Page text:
The First Department declined to enforce the defendant’s “reasonable efforts” obligation on the ground that it was impermissibly vague. The court focused on the fact that the Bankruptcy Court was legally bound to maximize the sale value of the property for the benefit of the debtor’s estate and, therefore, “whether any amount of advocacy on behalf of a private sale would have been sufficient to induce the Court to approve the purchase agreement is, at best, surmise.”10 As such, the court concluded that the defendant’s “reasonable efforts” obligation (absent “objective criteria” specifying the scope of that obligation) was void for vagueness.

Putting aside the logic (or more correctly the illogic) of the court’s reasoning, one would expect, particularly in New York, which rigidly enforces written agreements between commercial parties, that a court would be loath to refuse to enforce a common term expressly agreed to by the contracting parties. Indeed, it would be bizarre to allow a sophisticated commercial party that agreed to an express term in a significant contract effectively to void the entire contract and evade its obligations merely because the scope of that one term was less than crystal clear from the face of the contract.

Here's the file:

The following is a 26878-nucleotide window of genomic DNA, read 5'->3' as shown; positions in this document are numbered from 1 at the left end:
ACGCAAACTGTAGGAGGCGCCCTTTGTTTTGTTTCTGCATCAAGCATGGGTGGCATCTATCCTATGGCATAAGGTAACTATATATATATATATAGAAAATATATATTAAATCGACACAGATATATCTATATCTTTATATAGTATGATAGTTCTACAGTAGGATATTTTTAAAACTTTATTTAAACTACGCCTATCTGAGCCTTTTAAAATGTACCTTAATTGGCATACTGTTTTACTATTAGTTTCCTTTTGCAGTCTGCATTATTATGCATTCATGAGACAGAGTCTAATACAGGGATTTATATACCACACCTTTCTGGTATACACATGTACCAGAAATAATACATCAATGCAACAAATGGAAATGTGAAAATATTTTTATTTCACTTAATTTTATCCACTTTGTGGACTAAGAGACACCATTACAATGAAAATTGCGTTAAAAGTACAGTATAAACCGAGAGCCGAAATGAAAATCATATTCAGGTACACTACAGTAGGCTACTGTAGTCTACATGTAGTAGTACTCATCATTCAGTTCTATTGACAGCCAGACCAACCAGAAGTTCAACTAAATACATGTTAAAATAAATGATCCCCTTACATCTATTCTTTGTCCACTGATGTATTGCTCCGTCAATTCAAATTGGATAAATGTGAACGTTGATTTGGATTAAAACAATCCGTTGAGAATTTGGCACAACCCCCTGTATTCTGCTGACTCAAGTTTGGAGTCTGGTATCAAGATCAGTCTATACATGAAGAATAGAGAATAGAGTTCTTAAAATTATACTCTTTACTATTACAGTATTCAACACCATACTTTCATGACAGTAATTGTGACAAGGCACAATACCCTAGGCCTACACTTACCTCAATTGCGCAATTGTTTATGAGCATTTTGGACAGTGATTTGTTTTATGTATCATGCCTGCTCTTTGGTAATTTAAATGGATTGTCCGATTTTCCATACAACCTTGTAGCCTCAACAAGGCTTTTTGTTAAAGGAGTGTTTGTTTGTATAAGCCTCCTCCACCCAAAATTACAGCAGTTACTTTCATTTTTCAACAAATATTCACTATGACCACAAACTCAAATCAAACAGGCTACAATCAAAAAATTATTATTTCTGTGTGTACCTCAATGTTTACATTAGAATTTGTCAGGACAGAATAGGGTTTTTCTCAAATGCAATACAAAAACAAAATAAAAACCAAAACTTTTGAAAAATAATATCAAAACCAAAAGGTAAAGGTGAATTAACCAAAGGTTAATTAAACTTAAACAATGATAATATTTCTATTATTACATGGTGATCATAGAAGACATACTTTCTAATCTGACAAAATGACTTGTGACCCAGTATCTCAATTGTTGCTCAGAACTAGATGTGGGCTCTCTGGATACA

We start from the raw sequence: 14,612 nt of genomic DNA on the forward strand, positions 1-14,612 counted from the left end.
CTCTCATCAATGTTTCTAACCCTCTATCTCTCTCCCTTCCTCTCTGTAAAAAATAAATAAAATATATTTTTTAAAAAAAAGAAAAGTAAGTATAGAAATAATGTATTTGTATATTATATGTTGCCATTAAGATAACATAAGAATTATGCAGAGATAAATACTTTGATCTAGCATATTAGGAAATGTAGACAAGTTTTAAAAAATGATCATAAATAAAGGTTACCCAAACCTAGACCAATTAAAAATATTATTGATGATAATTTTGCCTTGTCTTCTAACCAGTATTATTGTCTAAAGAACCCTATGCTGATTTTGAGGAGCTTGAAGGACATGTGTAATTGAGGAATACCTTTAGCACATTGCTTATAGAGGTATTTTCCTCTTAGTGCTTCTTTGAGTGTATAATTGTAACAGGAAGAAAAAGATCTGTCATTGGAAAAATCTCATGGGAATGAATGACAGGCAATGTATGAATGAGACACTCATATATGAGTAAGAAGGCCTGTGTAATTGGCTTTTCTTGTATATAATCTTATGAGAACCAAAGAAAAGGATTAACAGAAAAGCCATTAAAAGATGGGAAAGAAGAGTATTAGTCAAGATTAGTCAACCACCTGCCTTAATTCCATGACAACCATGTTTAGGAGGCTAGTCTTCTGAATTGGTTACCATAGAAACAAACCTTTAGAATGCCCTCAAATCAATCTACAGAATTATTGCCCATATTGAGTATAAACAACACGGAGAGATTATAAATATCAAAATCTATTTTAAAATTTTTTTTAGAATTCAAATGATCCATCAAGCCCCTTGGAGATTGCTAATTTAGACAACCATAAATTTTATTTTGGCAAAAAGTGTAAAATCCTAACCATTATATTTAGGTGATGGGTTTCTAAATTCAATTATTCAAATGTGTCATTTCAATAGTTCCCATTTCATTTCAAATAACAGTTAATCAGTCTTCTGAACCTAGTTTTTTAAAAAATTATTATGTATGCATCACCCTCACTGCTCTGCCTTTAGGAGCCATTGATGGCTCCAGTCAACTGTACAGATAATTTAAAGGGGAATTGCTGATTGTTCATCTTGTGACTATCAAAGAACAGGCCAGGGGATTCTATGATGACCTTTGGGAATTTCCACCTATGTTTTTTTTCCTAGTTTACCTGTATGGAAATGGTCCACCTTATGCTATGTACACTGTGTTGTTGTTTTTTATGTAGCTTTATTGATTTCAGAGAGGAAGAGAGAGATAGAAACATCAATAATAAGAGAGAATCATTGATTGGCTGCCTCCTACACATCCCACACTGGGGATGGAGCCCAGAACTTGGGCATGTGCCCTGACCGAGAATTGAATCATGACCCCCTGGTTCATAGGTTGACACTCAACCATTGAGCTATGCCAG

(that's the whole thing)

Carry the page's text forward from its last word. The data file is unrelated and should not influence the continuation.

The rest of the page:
Moreover, the term “best efforts” is no vaguer than many other common legal terms. For example, whether a breach is “material,” whether goods are delivered within a “reasonable amount of time,” and what constitutes “adequate assurance of due performance” all depend on the underlying contract and the attendant facts and circumstances. Courts have never required contracting parties to specifically define those terms. No doubt, if a dispute arises, the parties will disagree as to what the defendant was required to do to meet its obligation under the “best efforts” provision. But this has not been viewed as an impediment to the enforcement of such terms in other jurisdictions.11 Indeed, even in New York, despite strong language from some courts stating that “best efforts” provisions are unenforceable absent “objective criteria,” it is notable that virtually all decisions following Timberline deny the plaintiffs’ claims on alternate grounds.12